It bothered me that Mom wasn’t holding him with both hands. With her left, I saw her lay her wallet down on the counter, retrieve a credit card and pass it to the cashier. A mini-alarm went off in my head. The baby had lots of energy and wriggled around, jerking his head and body off to the left. “Wow! He really wants to see everything.” I smiled at the woman.
Did I mention he was a small baby and looked only six months old? In my opinion, he was too little to carry that way. No. I would never presume to know better. I am not a mother. I would speak up, however, if I saw something abusive–violence or a child being berated or ridiculed by someone. That was not the case here. Mom was confident and at ease so I turned back to the front.
He did it again! I turned my head in a half-second.
“What a live wire he is,” I said, before I could stop myself. Quit worrying, Terry. He’s just fine. With both cashiers, there were three other adults to tend to him. Again, I cast off my worries. I grabbed my bag to leave but stopped. There was no line behind me so I took another moment. “Could you tell me how much time is left on my membership?”
In an instant, there it was. My worst fears came true. As I write this now, what startles me is that a single breath could be so expansive a period of time—that one can measure, dice, and package it in the way I seemed to.
One–my eyes caught something in my peripheral view. Two, my gut screamed: Something awful is happening! Three, I turned.
My God. Mom had lost her tenuous grip on the boy, holding him by then only by his right ankle. The baby was falling head-first, propelled fast toward the hard brown floor. He slid more than halfway down her back. She did all she could by bending forward, elongating her body to create a table of sorts with her arched back.
Four, my brain registered it in a blink. My left arm shot free of my side and moved toward him. My right sprung into action more slowly, but formed a ‘cradle’ to catch his tiny body.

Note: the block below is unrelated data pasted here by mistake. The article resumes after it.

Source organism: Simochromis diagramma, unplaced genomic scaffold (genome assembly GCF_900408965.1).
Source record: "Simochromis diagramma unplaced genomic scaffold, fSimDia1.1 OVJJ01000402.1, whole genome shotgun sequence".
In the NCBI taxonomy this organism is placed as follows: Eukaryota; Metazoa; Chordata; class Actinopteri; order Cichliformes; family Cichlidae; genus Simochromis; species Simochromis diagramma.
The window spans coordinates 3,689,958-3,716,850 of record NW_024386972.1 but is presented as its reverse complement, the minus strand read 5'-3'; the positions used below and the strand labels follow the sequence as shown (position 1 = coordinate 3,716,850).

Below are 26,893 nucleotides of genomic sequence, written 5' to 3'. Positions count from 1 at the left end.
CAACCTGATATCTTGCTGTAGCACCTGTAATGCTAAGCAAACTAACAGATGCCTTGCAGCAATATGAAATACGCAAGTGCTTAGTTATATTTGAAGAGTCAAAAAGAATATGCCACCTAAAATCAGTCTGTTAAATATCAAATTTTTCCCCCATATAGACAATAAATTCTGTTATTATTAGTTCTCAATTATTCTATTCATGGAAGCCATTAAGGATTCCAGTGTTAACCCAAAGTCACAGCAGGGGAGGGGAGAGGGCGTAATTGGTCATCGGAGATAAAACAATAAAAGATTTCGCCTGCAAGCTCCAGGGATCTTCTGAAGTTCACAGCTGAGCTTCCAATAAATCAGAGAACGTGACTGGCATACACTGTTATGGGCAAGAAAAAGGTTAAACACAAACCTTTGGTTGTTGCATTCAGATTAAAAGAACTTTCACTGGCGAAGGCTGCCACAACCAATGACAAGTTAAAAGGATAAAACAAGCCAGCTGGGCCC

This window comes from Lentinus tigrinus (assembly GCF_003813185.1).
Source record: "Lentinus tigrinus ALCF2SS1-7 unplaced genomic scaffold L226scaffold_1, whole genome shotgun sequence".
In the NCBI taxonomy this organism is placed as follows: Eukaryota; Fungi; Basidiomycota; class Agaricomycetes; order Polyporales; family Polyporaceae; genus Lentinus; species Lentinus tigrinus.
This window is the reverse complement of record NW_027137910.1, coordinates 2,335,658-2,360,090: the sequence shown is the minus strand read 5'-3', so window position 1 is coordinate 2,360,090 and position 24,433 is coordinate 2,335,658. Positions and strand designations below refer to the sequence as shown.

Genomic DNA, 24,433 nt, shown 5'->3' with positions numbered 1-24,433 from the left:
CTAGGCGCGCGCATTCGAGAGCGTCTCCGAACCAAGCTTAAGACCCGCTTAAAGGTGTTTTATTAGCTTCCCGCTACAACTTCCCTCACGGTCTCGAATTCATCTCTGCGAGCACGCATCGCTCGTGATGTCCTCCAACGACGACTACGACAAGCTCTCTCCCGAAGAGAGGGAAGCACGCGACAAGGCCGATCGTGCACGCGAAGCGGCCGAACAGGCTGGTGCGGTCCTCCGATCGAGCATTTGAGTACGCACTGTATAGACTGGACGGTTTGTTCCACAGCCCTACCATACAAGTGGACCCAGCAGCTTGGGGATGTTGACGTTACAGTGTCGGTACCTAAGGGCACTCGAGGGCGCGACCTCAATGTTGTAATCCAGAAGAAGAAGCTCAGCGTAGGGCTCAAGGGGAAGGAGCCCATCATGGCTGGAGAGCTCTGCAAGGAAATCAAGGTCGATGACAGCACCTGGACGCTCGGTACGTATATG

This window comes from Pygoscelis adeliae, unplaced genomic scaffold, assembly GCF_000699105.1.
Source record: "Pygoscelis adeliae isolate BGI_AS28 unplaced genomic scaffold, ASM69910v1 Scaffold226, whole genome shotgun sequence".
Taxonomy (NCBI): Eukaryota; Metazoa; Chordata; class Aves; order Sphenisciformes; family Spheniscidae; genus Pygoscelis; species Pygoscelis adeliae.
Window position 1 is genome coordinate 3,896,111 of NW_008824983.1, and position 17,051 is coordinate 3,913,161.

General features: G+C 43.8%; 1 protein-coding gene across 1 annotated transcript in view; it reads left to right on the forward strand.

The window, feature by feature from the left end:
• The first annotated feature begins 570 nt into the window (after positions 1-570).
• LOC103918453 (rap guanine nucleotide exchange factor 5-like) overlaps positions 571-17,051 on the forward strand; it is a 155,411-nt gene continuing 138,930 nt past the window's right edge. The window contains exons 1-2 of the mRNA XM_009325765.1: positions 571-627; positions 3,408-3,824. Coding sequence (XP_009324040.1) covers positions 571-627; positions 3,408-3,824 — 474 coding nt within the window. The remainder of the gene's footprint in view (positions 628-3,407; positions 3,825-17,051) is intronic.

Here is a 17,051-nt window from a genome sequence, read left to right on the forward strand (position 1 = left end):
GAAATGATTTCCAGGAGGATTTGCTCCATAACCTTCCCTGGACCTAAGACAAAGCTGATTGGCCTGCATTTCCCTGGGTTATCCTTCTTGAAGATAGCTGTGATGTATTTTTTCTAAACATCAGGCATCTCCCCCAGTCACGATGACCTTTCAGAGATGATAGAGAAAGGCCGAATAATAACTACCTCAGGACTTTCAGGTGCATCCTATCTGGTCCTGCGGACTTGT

I caught him!
The baby screamed and cried. The mother quickly took him in her arms and laughed nervously. She did not show any obvious distress. We all let out a long, deep breath.
Nobody said a word. Tick. Tick. Tick. We stood there in an awkward silence, until we didn’t. I got my bag, said thank you, and left the store.
On Granville Street again, I was in shock. I sat down on a bench to calm my shaking and wait for a bus. Again, from the corner of my eye, I spotted her. She was bending over his stroller–where he safely sat, thank God–chatting to him in soft tones. Suddenly, I was mad as hell. I got up and paced back and forth, wanting to go up to her and say something. Anything. He was too small for that. He could’ve had severe head trauma and died. My adrenalin was pumping fast.
The bus pulled up a few minutes later and I got on. I didn’t look back. My job was done. I was just so happy and grateful I was attentive enough and available when the universe had a need for me. Could it really be that my small presence in this world evokes a blip. A difference? It seems so.
At home, I sipped on a cup of hot black tea. The whole scenario was on replay and it rattled me to the core. It was scary.
The thing is: my right arm has been numb and tingling every day since last November. What if it had failed me? What if he slipped thru my haphazard safety net? The thought was terrifying.
I don’t tell this story for praise. I did nothing special. It was pure fluke that I was there. Closer to the side he fell toward.
Attention? Yes, but not in the way one might think. The horror of what might have been is still there. I can hear the sounds, screams and cries of something that didn’t happen. No doubt, I am remembering a violent scene from somewhere in the past.
I wonder if I am blowing this out of proportion but somehow think that Mom doesn’t think so. Hopefully, she won’t do that again until he’s much bigger.
Tonight, my hope is that writing this out will give me a peaceful sleep. Free me from whatever old memory this event evoked. It should. Besides, I just shared the first draft of this story that was burning to be told.